How to buy and sell Google shares
Google is one of the most well-known companies in the world. But what is its history, who are its key personnel and how can you buy and sell Google shares? Read on to find out more about Google and how it became the giant it is.
A brief history of Google
Google was founded by Larry Page and Sergey Brin in 1998. The pair came up with the idea when they were working on a solution to find a better search engine than what was available at the time. As a result, Google was developed as Brin and Page set to work creating a search algorithm that would outshine its contemporaries.
The most well-known and arguably most significant algorithm used by Google is called PageRank and, as well as still being in use, it provided the foundation for Google to become the search engine synonymous with the internet that it is today.
Google launched its initial public offering (IPO) on 19 August 2004 in which 19,605,502 shares were issued at a price of $85 per share. Morgan Stanley and Credit Suisse acted as underwriters for the process, and the IPO raised $1.67 billion – which caused Google’s market capitalisation to increase to over $23 billion.
This expansion enabled Google to start looking at acquiring other companies to boost its own growth. Perhaps the most well-known acquisition was YouTube, which Google bought in October 2006 for $1.65 billion in Google stock. Contemporarily, Morgan Stanley has put a $160 billion valuation on YouTube.
In October 2015, Google became the biggest subsidiary of the holding company Alphabet Inc, which was set up by Page and Brin to make the business operations of Google cleaner and more accountable. Other companies and products – aside from Google – which are incorporated under Alphabet are Google Maps, Android, YouTube and Google Chrome.
Trading on Google shares
Trading on Google shares via derivatives is slightly different to investing in them because you won’t own any shares outright. Instead, you are speculating on the direction in which you think Google’s share price will move. You would go long if you expect the price to rise, or you would go short if you expect the price to fall. There are two ways to trade on Google shares – through contracts for difference (CFDs).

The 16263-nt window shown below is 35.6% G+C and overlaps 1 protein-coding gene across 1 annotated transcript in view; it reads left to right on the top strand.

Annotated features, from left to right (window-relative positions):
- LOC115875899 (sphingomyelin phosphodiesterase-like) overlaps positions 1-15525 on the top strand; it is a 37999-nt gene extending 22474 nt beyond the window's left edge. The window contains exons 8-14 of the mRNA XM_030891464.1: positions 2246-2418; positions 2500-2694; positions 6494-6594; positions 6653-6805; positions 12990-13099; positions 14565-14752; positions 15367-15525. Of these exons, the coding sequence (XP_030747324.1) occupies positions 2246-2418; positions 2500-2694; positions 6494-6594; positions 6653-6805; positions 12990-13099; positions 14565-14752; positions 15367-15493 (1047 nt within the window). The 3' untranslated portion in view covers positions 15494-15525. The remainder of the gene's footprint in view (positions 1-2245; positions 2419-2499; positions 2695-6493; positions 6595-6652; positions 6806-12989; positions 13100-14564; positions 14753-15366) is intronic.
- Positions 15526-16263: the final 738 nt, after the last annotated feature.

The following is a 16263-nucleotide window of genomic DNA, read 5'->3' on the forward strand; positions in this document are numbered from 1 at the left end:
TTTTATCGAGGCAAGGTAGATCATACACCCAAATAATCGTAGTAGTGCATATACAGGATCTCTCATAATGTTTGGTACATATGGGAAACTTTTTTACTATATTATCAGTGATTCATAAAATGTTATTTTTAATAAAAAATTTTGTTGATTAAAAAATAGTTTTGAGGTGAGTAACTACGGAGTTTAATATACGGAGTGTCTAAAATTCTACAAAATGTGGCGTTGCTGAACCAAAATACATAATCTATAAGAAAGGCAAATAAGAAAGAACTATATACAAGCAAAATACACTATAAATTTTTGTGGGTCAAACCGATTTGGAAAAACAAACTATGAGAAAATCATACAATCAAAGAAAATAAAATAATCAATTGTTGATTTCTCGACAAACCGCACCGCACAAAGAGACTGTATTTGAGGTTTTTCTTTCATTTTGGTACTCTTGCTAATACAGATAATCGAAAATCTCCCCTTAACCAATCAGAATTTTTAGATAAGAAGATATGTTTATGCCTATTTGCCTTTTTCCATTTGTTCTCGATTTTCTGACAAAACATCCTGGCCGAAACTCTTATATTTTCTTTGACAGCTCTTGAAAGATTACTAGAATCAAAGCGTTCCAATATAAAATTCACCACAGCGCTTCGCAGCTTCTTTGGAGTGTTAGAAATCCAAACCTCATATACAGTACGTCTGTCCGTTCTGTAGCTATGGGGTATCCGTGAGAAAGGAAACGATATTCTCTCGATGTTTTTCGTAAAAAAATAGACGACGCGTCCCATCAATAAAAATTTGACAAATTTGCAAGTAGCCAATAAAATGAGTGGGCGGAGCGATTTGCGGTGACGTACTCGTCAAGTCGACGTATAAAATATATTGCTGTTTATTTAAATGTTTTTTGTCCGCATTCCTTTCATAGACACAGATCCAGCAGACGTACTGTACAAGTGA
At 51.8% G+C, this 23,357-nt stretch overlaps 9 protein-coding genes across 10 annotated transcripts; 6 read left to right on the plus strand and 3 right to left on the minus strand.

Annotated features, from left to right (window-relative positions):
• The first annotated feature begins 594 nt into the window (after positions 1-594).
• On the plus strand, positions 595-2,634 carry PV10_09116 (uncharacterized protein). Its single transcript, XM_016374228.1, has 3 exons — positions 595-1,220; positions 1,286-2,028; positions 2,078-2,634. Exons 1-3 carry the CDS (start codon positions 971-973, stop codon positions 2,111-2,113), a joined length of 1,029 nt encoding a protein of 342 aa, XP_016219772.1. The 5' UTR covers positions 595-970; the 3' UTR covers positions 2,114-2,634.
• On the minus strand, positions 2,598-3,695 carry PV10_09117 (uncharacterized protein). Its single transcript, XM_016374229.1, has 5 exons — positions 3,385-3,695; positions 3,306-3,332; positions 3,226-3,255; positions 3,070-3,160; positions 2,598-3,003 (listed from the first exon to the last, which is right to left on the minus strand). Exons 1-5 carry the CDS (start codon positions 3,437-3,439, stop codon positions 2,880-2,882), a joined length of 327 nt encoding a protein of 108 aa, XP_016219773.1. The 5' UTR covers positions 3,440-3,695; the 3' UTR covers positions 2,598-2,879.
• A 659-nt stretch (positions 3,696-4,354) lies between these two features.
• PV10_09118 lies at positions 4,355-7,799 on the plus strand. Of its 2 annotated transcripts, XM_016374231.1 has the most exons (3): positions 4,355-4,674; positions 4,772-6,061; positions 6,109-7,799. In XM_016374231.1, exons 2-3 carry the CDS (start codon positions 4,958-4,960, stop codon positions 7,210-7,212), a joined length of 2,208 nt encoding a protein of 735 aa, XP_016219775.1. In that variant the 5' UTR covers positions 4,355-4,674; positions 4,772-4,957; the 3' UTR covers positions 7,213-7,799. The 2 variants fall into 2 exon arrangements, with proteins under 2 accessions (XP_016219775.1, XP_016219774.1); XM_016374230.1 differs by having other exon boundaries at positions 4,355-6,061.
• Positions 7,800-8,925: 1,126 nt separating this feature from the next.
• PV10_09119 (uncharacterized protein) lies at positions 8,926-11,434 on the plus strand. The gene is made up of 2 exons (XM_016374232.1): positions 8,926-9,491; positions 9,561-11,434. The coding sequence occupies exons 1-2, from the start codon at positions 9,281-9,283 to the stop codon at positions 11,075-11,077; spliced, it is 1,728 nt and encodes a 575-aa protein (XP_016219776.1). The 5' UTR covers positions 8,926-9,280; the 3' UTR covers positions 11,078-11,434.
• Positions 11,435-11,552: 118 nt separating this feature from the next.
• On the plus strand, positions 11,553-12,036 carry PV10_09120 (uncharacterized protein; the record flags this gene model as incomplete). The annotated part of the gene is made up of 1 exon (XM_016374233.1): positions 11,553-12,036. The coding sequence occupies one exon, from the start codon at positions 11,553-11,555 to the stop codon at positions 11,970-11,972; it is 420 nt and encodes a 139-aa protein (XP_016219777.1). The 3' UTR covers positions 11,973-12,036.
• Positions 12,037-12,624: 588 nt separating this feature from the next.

If you decide to trade on Google shares, you have the option to trade on leverage. This means you put down a small deposit – known as margin – and you receive full market exposure. But, you should bear in mind that leverage increases your market exposure because your profit or loss is based on the full size of your position, not the deposit. This means that while you can realise a greater profit, you can also incur a much heavier loss.
Trading on Google with CFDs
A contract for difference (CFD) is a financial derivative with which you agree to exchange the difference in the price of an asset – in this case Google stock – from when you opened your position to when you close it. To go long on Google shares, you would buy the market; to go short on Google, you would sell the market.
Google key personnel: who manages the company?
Since Google is a subsidiary of Alphabet, the below table includes directors and chief executive officers (CEOs) of both Alphabet and Google.
|John Hennessy||Independent chairman of the board at Alphabet|
|Lawrence (Larry) Page||CEO and director at Alphabet, co-founder of Google|
|Sergey Brin||President and director at Alphabet, co-founder of Google|
|Sundar Pichai||CEO of Google, director at Alphabet|
|Ruth Porat||CEO of Google, director at Alphabet|
|David Drummond||Senior vice president, chief legal officer and secretary at Alphabet|
|Diane Greene||Director at Alphabet|
|Robin Washington||Director at Alphabet|
|L. John Doerr||Independent director at Alphabet|
|Roger Ferguson||Independent director at Alphabet|
|Ann Mather||Independent director at Alphabet|
|Alan Mulally||Independent director at Alphabet|
|Paul Otellini||Independent director at Alphabet|
|Kavitark Shriram||Independent director at Alphabet|
What is Google’s business model?
The vast majority of Google’s revenue is generated by advertising via its search engine. As well as this, Google’s AdSense places adverts on websites that are listed on its search algorithm. Companies pay Google for these ads, and they can move further up the Google search rankings by doing so – thus increasing the number of visitors to their sites.
In order to facilitate these large advertising revenues, Google needs a lot of users. As a result, Google’s main aim is to connect the world’s information, while making it universally accessible and useful.
In this regard, Google’s business model relies on ensuring that its users feel that the search engine is the best one out there, and it achieves this by constantly scanning and improving its algorithms to fight off competition from other search engines such as Microsoft’s Bing.
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